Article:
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Monday, April 30, 2012

Living Conditions

[Updated April 30, 2013]

There’s an obvious life lesson in Living Conditions: don’t have the bad judgment to be the college roommate of someone who grows up to be a Hollywood writer.


We saw in The Freshman that one risk college presents on the road to becoming an authentic adult is a failure of self-confidence. Living Conditions shows us another source of risk, namely immaturity. Kathy may seem sympathetic in her struggle against her father, but she’s a metaphor for immaturity despite being 3000 years old. Age isn’t the same as maturity; Kathy’s behavior was that of a child.
Kathy actually shares something in common with Eddie. He was insecure in his own identity, which is why he kept his copy of Of Human Bondage with him at all times. Similarly, Kathy can’t stay at college with her own identity so she tries to steal Buffy’s: “Willow: Ok, so that was the evil twin, right?  'Cause she was bordering on Cordelia-esque. Giles: I concur she's not, uh, herself….” “Willow: And Buffy's completely being not herself.”
Since issues of identity appeared in both of the first two episodes, the question of one’s identity, including identity theft, is therefore an important theme of the season.
I talked about Giles last episode so now I need to consider how Willow and Xander fit into Buffy’s life after high school. Willow and Xander are becoming adults too, and they’ll naturally start to develop more independence of thought as they do. This means they won’t always agree with Buffy, which we see here in their questioning of her judgment about Kathy. Just as Giles’s new role will create tension, so will the paths of Xander and Willow. They all need their own path, but Buffy needs them as well – they are, remember, her metaphorical mind, heart, and spirit, and her goal is to create an integrated self. That’s part of the challenge for S4.
Trivia notes: (1) Contrary to Xander, “Big Sky Country” is Montana, not Nebraska. Since Kathy didn’t seem to know that, this was probably a clue to the audience. (2) Oz’s concern about Buffy “hitting the red zone” comes from the warning on the dashboard of cars that the engine is overheated or being revved too hard. (3) Presumably Buffy sees Kathy as “the Titanic” because Celine Dion, whose poster Kathy put up in The Freshman, sang the music for the movie. Note that at the end, Kathy is sucked into a vortex much like the Titanic sank. (3) When Xander described Buffy as “doing a Linda Blair on us”, he was referring to the actress’s role in the movie The Exorcist.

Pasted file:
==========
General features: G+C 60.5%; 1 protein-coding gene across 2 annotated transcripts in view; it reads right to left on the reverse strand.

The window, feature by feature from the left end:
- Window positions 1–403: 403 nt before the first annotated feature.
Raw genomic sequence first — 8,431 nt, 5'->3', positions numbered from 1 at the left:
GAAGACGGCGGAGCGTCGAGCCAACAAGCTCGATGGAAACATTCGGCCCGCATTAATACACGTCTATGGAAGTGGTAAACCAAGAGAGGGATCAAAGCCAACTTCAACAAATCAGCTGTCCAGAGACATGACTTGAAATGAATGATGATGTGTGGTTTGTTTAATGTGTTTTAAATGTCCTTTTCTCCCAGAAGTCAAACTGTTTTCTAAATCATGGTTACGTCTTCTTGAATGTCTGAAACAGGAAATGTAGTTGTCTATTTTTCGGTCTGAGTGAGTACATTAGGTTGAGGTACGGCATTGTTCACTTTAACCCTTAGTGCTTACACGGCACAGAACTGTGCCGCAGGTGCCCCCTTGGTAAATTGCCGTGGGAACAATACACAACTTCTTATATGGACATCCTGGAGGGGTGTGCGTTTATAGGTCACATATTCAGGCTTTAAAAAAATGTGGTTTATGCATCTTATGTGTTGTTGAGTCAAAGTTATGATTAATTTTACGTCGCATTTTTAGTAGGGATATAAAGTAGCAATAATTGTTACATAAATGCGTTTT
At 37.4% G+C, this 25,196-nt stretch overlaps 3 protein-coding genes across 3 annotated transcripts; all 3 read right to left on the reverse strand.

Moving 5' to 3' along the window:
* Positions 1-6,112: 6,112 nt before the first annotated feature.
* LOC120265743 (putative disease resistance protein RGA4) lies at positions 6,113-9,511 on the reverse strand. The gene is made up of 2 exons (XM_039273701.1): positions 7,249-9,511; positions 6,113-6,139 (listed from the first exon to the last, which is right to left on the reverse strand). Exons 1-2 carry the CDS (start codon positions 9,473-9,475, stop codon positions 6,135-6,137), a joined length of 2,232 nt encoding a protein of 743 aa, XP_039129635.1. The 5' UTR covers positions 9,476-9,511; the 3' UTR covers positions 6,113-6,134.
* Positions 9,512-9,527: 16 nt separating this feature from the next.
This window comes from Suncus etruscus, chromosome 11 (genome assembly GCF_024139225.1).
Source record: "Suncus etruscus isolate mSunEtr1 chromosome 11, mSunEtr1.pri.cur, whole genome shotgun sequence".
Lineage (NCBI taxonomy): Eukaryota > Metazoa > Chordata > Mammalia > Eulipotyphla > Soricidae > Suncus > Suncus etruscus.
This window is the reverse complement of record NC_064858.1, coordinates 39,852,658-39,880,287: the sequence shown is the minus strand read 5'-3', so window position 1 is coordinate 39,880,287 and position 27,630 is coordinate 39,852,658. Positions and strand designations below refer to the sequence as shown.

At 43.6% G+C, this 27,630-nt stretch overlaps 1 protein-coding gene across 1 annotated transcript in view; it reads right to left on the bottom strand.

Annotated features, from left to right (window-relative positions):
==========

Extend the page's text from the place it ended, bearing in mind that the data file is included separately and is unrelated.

2 comments:

  1. I find it interesting how Buffy hates the Cher song that Kathy keeps playing on and on and on. I'm Buffy's age, and I remember how that hit was both huge and annoying, and how you tend to start hating the things someone metaphorically bludgeons you with, but I think there's something more to it than simply being annoyed to death by both the song and the person who plays it. You mentioned that Kathy is immaturity personified, and Buffy's struggling with growing up. The lyrics to the song are also quite revealing - Cher is singing how there must be something inside her that tells her she's not strong enough to live after love. Part of Buffy's growing pains this season is to go back on track after the whole Angel fiasco, and I find it a really nice touch that she refuses to listen to the song that basically tells her that she's not strong enough to do it.

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    1. That's an excellent point. I think an argument could be made that the lyrics set up the events of the next episode and maybe the post-Hush episodes. Thanks for bringing this up.

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